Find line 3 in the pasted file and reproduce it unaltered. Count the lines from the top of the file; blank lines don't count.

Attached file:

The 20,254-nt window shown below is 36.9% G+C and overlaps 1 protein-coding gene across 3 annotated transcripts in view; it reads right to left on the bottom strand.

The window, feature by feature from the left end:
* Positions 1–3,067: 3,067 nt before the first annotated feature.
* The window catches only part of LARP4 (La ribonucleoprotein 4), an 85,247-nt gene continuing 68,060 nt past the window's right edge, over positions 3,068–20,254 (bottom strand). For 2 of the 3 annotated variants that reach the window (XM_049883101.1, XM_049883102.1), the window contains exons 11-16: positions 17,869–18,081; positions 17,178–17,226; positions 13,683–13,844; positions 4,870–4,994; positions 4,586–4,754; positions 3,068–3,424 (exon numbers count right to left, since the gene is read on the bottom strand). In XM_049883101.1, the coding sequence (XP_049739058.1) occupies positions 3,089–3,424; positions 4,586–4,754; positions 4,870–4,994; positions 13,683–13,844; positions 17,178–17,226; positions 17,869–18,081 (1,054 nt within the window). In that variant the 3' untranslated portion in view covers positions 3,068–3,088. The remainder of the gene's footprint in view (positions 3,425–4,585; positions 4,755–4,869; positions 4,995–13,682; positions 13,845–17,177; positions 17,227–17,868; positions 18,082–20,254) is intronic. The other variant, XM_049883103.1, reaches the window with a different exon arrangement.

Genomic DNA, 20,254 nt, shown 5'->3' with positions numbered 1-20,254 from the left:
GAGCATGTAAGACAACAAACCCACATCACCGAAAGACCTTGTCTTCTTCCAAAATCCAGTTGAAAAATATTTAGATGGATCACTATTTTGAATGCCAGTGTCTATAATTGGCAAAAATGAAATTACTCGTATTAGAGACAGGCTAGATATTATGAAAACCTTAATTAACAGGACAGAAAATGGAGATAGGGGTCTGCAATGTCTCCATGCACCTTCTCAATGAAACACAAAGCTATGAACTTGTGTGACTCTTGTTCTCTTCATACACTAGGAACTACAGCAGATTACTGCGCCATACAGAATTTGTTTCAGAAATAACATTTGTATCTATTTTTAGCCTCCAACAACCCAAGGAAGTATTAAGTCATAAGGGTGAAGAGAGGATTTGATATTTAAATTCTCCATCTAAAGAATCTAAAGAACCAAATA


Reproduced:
* Positions 1–3,067: 3,067 nt before the first annotated feature.